Initially open RAN value prop hinged on lower TCO
The dominant open RAN talking points focus on leveraging open interfaces and general purpose hardware to lower total cost of ownership while providing operators the ability to mix-and-match at radio sites while fostering competition in a vendor market dominated by three major players. If you’ve attended a telecom trade show lately–5G Asia, Huawei’s Global Mobile Broadband Forum and Mobile World Congress Los Angeles all come to mind, chances are you’ve listened to or had a conversation about open RAN.
The operator-led O-RAN Alliance, a mash-up of the former xRAN Forum and C-RAN Alliance, has been steadily gaining contributing vendor members including big names like Ericsson, and major multi-national carriers like Telefonica have made clear the role open RAN will play as it works to build cloud-native networks.
Prior to announcing an investment in open RAN vendor Altiostar via its venture-focused subsidiary, Telefonica Global CTIO Enrique Blanco said, “We are designing and building cloud-based networks,” calling the shift in network design “extraordinarily ambitious.” Blanco said 5G networks have to be programmable; “This is a must because we need to monitor huge growth in the data capabilities for our customers. This network needs to be open and we need to get all these capabilities.”
In addition to the network economics piece, this idea of flexible architecture, itself part and parcel of TCO, is another central point of the virtualized, open RAN story, as well as the larger end-to-end cloud-native network story, which hopefully ends with the ability to automatically deliver customized network slices.
But, according to a research note from Dell’Oro Group Senior Director Stefan Pongratz, the open RAN “value narrative is morphing. Initially the value proposition of these next generation architectures was heavily weghted towards the TCO benefits of using open interfaces, sharing resources, mixing and matching baseband and radio, and utilizing more general purpose processors.”
However, he observed based on recent conversations, including at two of the aforementioned trade shows, “that the performance per watt per dollar delta between x86 and ASICs is perhaps not converging as much as initially expected, resulting in an increased weight towards the demand side value upside as a result of easier access to the framework for 3rd party application developers.”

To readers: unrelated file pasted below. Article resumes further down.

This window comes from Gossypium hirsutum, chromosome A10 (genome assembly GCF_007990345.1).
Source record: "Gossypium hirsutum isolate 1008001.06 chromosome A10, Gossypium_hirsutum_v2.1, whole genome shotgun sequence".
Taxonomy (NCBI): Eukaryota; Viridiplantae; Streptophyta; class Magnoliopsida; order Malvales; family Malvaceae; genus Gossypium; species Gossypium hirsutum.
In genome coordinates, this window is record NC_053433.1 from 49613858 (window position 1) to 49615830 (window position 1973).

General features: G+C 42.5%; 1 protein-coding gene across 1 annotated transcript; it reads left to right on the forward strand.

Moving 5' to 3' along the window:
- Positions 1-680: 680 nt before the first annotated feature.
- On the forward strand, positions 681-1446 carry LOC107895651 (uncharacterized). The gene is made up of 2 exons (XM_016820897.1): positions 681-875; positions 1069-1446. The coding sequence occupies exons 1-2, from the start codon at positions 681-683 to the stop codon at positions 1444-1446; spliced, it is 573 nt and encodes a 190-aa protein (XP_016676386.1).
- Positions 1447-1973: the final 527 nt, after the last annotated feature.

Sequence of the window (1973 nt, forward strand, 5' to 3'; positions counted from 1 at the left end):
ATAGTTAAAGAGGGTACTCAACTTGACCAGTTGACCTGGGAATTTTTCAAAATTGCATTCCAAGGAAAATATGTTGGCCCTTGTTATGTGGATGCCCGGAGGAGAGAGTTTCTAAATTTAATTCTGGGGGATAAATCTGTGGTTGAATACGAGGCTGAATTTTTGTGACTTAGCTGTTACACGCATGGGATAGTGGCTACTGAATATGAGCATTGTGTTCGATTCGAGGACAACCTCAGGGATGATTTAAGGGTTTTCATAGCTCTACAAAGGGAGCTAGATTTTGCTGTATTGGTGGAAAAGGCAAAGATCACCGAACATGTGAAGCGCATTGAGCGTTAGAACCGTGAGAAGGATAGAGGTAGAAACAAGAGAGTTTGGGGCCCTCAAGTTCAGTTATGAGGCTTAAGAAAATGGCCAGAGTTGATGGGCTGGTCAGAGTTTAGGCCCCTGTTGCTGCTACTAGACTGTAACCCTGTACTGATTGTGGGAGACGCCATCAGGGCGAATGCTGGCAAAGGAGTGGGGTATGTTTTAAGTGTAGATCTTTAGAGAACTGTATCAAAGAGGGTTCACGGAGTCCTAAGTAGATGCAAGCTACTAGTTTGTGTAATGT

In a world where RAN equipment is flexible and multi-purpose, essentially a reflection of the software its running, x86 is king. However, application specific integrated circuits (ASICs), as the name implies, are designed to do one thing and do it well. So putting the cost element aside, the question becomes can general-purpose hardware match or exceed the performance provided by a purpose-built box.
“One of the fundamental key questions we are admittedly struggling a bit with is the fact that on the one hand the operators would like to see more RAN/5G competitors,” Pongratz wrote. “But on the other hand, there are so many changes happening from a supply and demand perspective and the R&D required to provide a competitive 5G portfolio with the increased complexity in the RAN and core, the increased use of machine learning and automation in services, and the proliferation of new use cases spanning across a wide range of industries, will possibly move the needle in the opposite direction and complicate the entry for new entrants that want to catch up in the 5G race.”
Let’s ask Verizon’s Chief Network Officer Nicki Palmer if open RAN will make her life easier or more difficult. “It’s both,” she said during an interview at MWC Los Angeles. “Our ideal, like our North Star, is that we’re able to pick best-of-breed componentry and stitch it together. Best-of-breed gives us the performance characteristic we want [and]the cost we want.” On the other hand, open RAN “does require a level of interop a level of integration. But I think, you know, we’re a while away from fully realizing the vision that I just laid out but we’ve been chipping away at it and working towards it.”
The post Dell’Oro Group: Open RAN ‘value narrative is morphing’ appeared first on RCR Wireless News.